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Headquarters

Was there a real connection between John Wayne, whose 110th birthday is May 26, and Maricopa?

Before Maricopa was a city, it was a tiny town in the Wild West. In fact, its history spans nearly 150 years prior to its incorporation in 2003. Split down the middle by the railroad, Maricopa was inhabited by farmers, cowboys and a Native American tribe.

Headquarters owner Alma Farrell tells about actor John Wayne’s visits to her restaurant, one of the oldest remaining buildings in the Heritage District of Maricopa. Photo by Michelle Chance

 

It seemed to be the real-life snapshot of a scene depicted in so many Hollywood western movies. Perhaps that’s one reason John Wayne spent many years here away from the spotlight.

Wayne’s presence in Maricopa began over 60 years ago when he bought nearby farmland. He later partnered with local farmer Louis Johnson, and together they cultivated cotton and cattle.

The 110th anniversary of Wayne’s birth (as Marion Morrison) is May 26. The impact he left in the community is still displayed throughout the city. A drive through Maricopa’s main street, John Wayne Parkway, and a round of golf at “The Duke” at Rancho El Dorado is evidence of the city’s romance with the star’s name.

Despite local landmarks named after Wayne, many dispute the legitimacy of his spending time here – often chalking it up to urban legend.

“I’ve heard people say it was just a hoax,” said Maricopa’s first mayor and lifelong resident Edward Farrell.

But he says that’s not true. As a child, Farrell met Wayne inside his family’s restaurant on multiple occasions.

“There were times he’d stop at Headquarters for a cocktail and my dad would call my mom and say ‘John Wayne’s here having a drink. Bring the kids,’” he said.

Farrell’s family still owns and manages the mid-century-style restaurant and bar that received a name change in the 1990s as “The New HQ.”

Hanging on a wall is a black-and-white portrait of Wayne – a tribute to its most famous patron.

Wayne made brief stops inside the establishment for drinks during his business trips away from the silver screen.

It was an experience the then 4-year-old Farrell couldn’t appreciate at the time.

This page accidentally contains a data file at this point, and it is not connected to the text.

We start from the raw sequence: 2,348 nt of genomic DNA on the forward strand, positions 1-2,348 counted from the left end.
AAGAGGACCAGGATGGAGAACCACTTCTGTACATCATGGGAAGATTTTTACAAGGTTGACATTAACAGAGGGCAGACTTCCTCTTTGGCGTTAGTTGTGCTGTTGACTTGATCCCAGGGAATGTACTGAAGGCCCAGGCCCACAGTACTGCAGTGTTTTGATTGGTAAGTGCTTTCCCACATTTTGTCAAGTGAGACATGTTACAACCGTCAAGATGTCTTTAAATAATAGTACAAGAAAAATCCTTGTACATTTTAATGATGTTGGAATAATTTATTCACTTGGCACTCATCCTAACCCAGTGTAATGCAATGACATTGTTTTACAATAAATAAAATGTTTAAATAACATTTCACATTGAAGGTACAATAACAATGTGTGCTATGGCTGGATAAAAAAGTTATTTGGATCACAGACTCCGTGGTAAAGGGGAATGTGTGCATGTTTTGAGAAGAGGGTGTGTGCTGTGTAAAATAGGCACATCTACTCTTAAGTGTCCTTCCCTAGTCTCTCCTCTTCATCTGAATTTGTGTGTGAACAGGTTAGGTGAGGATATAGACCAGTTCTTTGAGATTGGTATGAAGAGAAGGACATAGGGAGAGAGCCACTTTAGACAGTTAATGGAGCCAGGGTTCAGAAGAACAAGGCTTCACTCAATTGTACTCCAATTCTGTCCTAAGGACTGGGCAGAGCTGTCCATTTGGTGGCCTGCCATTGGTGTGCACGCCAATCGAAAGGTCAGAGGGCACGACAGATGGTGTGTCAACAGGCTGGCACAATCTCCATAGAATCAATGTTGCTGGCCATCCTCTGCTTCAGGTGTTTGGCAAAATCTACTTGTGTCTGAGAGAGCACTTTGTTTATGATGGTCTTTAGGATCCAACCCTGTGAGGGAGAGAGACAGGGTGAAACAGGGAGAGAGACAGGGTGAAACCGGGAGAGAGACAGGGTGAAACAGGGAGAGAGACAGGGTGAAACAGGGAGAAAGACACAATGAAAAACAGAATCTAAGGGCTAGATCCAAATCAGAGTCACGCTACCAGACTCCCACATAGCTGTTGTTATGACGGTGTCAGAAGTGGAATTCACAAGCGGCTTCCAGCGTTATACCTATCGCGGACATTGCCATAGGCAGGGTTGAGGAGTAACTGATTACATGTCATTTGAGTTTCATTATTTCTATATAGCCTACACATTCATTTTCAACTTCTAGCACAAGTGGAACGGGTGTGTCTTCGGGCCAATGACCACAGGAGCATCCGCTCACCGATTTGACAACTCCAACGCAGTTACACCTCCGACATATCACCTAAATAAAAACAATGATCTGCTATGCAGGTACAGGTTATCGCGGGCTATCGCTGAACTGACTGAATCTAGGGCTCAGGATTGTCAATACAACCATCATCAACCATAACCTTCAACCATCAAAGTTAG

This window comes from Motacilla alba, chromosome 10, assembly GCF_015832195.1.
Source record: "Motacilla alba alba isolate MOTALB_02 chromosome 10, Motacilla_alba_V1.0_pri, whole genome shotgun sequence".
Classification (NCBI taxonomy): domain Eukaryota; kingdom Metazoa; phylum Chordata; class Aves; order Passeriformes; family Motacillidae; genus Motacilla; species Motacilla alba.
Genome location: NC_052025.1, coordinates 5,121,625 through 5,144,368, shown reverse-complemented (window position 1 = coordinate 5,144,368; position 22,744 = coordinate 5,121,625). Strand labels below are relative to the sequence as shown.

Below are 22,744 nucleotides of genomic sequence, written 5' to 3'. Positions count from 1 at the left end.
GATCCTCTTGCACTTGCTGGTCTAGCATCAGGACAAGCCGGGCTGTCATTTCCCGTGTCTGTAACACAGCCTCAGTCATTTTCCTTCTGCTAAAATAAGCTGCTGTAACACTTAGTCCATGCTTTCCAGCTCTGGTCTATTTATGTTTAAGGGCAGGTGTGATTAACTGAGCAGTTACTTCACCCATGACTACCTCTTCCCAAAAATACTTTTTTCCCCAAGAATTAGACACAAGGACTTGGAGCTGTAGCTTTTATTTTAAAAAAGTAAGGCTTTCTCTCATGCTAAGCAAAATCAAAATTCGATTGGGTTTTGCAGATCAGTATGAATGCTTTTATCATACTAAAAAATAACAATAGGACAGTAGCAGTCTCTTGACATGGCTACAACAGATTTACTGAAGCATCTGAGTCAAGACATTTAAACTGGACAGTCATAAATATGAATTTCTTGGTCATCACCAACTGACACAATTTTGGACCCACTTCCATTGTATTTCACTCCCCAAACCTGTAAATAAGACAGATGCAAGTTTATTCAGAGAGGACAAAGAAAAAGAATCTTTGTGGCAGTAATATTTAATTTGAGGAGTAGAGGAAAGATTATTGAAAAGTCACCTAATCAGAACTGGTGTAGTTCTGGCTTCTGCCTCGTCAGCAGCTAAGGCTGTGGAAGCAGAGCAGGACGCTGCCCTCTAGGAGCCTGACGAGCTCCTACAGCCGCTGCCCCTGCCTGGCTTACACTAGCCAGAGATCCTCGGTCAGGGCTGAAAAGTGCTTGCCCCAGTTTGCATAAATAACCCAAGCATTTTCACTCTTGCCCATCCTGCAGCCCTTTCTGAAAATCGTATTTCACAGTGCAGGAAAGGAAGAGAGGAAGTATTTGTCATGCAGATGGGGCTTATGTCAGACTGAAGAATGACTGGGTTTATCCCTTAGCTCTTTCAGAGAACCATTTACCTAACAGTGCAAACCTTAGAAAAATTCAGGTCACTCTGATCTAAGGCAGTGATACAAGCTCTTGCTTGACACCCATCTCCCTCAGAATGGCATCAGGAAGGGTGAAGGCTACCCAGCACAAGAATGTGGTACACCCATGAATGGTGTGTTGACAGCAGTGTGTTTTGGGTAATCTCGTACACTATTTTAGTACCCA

“Now I’ve watched all his movies. He’s this big, tough cowboy who kills everybody, but he wasn’t anything like that. He was a very nice, cordial gentleman,” he remembered.

During dove-hunting season in September, HQ owner Alma Farrell said Wayne and his entourage filled a round table in the back of the diner after mornings spent shooting. Some notable friends who joined him were WWII Marine Corps fighter ace Joe Foss and baseball player Jay Hanna “Dizzy” Dean.

Alma laughed at the doubts some hold as to whether Wayne dined there.

“Too bad you weren’t here to see it,” she joked.

During dove season’s fortnight, Wayne and friends rose early before daybreak to hunt. Once they reached their 10-dove limit, they brought the birds to Headquarters.

“We used to have different health regulations then,” Alma recalled. “They would get together in the back of the restaurant and they would clean the doves, and that’s why we have that barbecue pit in the clubroom because they would cook them in there.”

Times have changed, but the memories still last.

On the second floor inside Edward’s home is the round oak table Wayne and his friends dined over and played poker around during Headquarters’ heyday.

As the story goes, Wayne, distracted by his card game and fueled by cocktails, would set his lit cigarette on the edge of the table, letting it burn to its end. The practice eventually stained the edge of the wood, leaving behind permanent, vertical streaks.

The famous cowboy left his mark on Maricopa in more ways than one, and Edward Farrell said it’s one more bit of Maricopa’s legacy that should be preserved.

“I think it’s very important that we keep those roots in our history and know where Maricopa’s coming from – not just where it’s going,” he said.